He always says yes and never charges me a penny, even when I'm leaving the place barely able to walk under the weight of copper slung round me neck! Yellow_Light_Colorz_PDT_07
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Postby EWBrown » Fri Feb 06, 2009 11:10 am

It's always good to be lucky enough to have neighbours like that Yellow_Light_Colorz_PDT_03

Sometimes a bottle or tin or two of his favorite beer can also work wonders (I call it applying the beer wrench)

There used to be a huge "junk" place like that in Merrimack NH, which I often frequented. It is now long gone, and the property is now part of "The PC Connection" , who filled up the entire old strip mall, except for the movie theater and steak house at the end of the parking lot..
Merrimack Metals used to sell "by the pound" and it didn't matter if it was an old rusty truck bumper, a lot of transformers, or other asorted electronic junque.

/ed B
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Postby Vortexion » Fri Feb 06, 2009 11:30 am

You're making me misty-eyed with nostalgia, Mr. Brown. What I really miss from my upbringing are the old-fashioned surplus dealers. You know: a shop (or sometimes just a big room) lined ceiling-high with dexion shelves, groaning with every imaginable variety of electronica, most of it ex-military. The perfect place to pick up a dummy load, some seriously well-made rotary switches and - oh hell, why not - a torpedo guidance console. Well, you never know when it might come in handy!

Gone....all gone. Yellow_Light_Colorz_PDT_13

Well, I suppose there may still be some in the USA, but over here, the few that were still operating by the 1990s have either retired or gone over to exclusively online business. Can't blame them. Lower overheads. Clicking links and looking through lists isn't the same as rummaging in boxes of actual stuff, though, is it?
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Postby WA4SWJ » Fri Feb 06, 2009 11:42 am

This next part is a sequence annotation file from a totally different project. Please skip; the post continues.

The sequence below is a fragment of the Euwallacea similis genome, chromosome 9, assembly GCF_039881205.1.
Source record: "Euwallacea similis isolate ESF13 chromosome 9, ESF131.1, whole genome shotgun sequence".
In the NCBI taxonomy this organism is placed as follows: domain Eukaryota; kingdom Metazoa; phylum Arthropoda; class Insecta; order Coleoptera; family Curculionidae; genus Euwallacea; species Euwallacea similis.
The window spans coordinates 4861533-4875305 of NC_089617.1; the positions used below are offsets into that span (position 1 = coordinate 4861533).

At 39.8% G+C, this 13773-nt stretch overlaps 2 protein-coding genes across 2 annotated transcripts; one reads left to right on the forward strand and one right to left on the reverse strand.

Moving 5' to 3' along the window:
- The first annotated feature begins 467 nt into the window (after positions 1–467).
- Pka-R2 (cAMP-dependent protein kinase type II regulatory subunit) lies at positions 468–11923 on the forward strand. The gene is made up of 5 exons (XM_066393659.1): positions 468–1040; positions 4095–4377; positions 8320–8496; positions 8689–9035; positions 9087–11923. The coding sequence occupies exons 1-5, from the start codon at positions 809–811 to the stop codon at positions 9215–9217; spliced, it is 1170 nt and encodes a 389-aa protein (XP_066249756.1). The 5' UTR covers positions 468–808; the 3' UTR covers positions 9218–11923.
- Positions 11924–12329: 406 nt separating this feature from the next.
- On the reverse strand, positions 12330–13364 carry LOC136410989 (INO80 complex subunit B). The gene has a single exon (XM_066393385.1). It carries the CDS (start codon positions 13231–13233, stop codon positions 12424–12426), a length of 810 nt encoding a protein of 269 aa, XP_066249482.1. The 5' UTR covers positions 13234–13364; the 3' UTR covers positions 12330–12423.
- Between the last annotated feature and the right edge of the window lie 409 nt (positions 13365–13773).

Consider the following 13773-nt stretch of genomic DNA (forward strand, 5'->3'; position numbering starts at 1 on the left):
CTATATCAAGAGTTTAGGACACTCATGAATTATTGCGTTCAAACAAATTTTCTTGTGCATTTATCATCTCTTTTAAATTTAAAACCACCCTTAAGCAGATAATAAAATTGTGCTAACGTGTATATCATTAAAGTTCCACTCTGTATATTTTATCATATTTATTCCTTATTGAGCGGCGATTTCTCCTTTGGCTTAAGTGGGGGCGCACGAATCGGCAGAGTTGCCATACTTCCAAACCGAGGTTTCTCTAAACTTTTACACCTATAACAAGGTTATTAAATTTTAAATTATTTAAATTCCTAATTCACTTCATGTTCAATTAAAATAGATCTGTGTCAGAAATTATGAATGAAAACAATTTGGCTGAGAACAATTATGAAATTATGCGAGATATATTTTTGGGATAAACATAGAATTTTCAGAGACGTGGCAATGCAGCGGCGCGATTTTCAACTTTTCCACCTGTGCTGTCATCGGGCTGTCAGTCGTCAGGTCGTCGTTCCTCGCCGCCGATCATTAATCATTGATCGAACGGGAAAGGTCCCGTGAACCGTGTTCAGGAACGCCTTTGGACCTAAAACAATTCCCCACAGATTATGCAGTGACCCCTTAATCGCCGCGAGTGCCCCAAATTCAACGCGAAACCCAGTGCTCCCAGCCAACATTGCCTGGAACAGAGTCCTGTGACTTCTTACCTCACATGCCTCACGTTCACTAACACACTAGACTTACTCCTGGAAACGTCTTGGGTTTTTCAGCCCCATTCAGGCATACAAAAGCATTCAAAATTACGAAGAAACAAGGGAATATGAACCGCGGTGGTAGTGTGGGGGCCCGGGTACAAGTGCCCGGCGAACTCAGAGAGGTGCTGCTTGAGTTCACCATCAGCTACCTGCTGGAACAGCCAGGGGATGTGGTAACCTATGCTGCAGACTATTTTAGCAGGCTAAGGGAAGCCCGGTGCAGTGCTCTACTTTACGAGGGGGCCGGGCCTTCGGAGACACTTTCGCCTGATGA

Guys,

Some of you may be aware of this company but just in case - they have a lot of surplus stuff:

http://www.fairradio.com/

Regards,
Ed Long
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Postby Mackortoyota » Fri Feb 06, 2009 9:15 pm

i also know of a military surplus dealer, and best of all its all electrical stuff HTTP://surplussales.com
they also have a pretty large tube section, but no 12AX7's the last time i checked :o
I believe solid state is the future, but only tubes should be entrusted with the task of audio amplification.
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Postby EWBrown » Sat Feb 07, 2009 10:04 am

I dunno if it's still around, but if you are in the Orlando Florida area, check out "Skycraft" on Fairbanks Ave, just off I-4. It's easy to spot, it has (had) a missile and a big "UFO" on the roof. Last time I was there was around 15 years ago, and it did have an amazing array of military, commercial and NASA related electronic surplus goodies. And lots of tubed stuff.

There was also another place named "Green's", or perhaps "Greene's" in Avon Park, Fla, as well. More "stuff" and somewhat less electronics.

THen there was another aircraft-related salvage yard in Stark Frorida, not too far from the Florida "state pen" (and home of "old sparky" ) :o

Last I knew "Uncle Ned" was over in "Old Hampshire" in the UK, gathering up lots of tubes and related parts. Check the "Tube Zone" website for his "discovered treasures".


/ed B
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Postby Gingertube » Mon Feb 09, 2009 9:52 pm

Guys,
Some comments on stuff above. When I was a lowly apprentice yonks ago we were taught a "standard" wiring color code for tube circuits.
I still use this to this day.

Grounds and Returns are BLACK
Heaters are BROWN
B+ runs are RED
Screens are ORANGE
Cathodes are YELLOW
Control Grids are GREEN
Anodes are BLUE
Negative rails are VIOLET

And guidance on wire current capacity.
The 100 degrees C wire temperature, wires in bundles of up to 6 wires, de-rated current capacity (from aircraft wiring standards) is:
12 AWG - 16 Amps
16 AWG - 8 Amps
18 AWG - 5.7 Amps
20 AWG - 4 Amps
22 AWG - 2.8 Amps
24 AWG -2 Amps
26 AWG - 1.4 Amps
28 AWG - 1 Amp
30 AWG - 0.7 Amps
32 AWG - 0.5 Amps

If using single wires (not bundled or loomed) these current ratings can be multiplied by 1.4

If bundling more than 6 wires together in a loom then divide by 1.2

These are conservative ratings BUT sticking to these will ensure you never have a problem.

Hope this is useful info.

Cheers,
Ian